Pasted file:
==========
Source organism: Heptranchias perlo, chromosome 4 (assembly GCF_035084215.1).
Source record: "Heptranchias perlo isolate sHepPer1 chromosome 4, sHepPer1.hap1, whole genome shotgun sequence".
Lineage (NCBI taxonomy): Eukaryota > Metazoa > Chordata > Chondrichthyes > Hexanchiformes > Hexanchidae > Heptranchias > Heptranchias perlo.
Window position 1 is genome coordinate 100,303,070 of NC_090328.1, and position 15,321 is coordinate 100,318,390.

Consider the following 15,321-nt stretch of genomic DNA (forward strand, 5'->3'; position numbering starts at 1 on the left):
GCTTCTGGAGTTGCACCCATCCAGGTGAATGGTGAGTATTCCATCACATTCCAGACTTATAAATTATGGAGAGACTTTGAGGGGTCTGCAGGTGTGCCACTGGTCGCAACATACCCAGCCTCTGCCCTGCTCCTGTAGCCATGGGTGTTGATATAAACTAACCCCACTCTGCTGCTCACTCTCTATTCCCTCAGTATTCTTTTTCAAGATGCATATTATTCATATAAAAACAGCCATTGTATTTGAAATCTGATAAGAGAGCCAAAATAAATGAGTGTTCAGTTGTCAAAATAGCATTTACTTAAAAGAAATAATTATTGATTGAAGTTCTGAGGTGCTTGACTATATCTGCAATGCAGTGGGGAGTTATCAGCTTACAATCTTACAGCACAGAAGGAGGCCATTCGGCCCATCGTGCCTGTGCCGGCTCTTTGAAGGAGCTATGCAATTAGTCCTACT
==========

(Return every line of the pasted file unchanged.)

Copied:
Source organism: Heptranchias perlo, chromosome 4 (assembly GCF_035084215.1).
Source record: "Heptranchias perlo isolate sHepPer1 chromosome 4, sHepPer1.hap1, whole genome shotgun sequence".
Lineage (NCBI taxonomy): Eukaryota > Metazoa > Chordata > Chondrichthyes > Hexanchiformes > Hexanchidae > Heptranchias > Heptranchias perlo.
Window position 1 is genome coordinate 100,303,070 of NC_090328.1, and position 15,321 is coordinate 100,318,390.

Consider the following 15,321-nt stretch of genomic DNA (forward strand, 5'->3'; position numbering starts at 1 on the left):
GCTTCTGGAGTTGCACCCATCCAGGTGAATGGTGAGTATTCCATCACATTCCAGACTTATAAATTATGGAGAGACTTTGAGGGGTCTGCAGGTGTGCCACTGGTCGCAACATACCCAGCCTCTGCCCTGCTCCTGTAGCCATGGGTGTTGATATAAACTAACCCCACTCTGCTGCTCACTCTCTATTCCCTCAGTATTCTTTTTCAAGATGCATATTATTCATATAAAAACAGCCATTGTATTTGAAATCTGATAAGAGAGCCAAAATAAATGAGTGTTCAGTTGTCAAAATAGCATTTACTTAAAAGAAATAATTATTGATTGAAGTTCTGAGGTGCTTGACTATATCTGCAATGCAGTGGGGAGTTATCAGCTTACAATCTTACAGCACAGAAGGAGGCCATTCGGCCCATCGTGCCTGTGCCGGCTCTTTGAAGGAGCTATGCAATTAGTCCTACT